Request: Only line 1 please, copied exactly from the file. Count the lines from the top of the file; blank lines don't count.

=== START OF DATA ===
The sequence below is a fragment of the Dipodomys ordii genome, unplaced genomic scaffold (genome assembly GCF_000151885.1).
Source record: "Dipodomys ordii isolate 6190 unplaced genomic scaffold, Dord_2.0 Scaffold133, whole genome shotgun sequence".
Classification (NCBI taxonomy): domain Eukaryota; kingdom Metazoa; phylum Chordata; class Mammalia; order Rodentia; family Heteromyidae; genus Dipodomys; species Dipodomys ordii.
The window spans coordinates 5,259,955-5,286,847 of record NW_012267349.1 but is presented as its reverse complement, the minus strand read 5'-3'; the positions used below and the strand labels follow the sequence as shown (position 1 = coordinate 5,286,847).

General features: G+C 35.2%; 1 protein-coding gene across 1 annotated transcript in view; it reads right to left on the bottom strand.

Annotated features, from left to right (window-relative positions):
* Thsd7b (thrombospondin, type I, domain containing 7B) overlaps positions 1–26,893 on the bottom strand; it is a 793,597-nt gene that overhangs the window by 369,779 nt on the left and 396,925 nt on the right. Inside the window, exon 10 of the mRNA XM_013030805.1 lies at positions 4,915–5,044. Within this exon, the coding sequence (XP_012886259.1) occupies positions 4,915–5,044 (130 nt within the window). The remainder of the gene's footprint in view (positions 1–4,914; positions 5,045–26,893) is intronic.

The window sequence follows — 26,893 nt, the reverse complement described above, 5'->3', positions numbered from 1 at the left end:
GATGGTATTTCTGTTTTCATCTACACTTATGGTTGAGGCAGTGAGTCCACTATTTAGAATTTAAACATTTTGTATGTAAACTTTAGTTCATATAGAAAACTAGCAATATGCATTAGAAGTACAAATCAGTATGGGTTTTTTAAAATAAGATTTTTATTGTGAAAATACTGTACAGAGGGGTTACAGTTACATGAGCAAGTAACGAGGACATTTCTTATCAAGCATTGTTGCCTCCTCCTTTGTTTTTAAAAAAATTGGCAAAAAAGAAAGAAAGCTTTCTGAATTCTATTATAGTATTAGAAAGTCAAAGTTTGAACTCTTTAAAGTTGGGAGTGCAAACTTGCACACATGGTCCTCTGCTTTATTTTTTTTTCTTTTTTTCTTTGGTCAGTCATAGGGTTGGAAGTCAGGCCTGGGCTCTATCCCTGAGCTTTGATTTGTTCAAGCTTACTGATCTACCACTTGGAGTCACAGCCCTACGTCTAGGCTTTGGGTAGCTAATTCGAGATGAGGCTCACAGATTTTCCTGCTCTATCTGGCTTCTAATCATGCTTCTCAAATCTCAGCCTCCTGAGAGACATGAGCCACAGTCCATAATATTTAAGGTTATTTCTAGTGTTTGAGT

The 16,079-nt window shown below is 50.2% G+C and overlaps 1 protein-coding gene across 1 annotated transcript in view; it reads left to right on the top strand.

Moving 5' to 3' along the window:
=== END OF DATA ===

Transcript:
The sequence below is a fragment of the Dipodomys ordii genome, unplaced genomic scaffold (genome assembly GCF_000151885.1).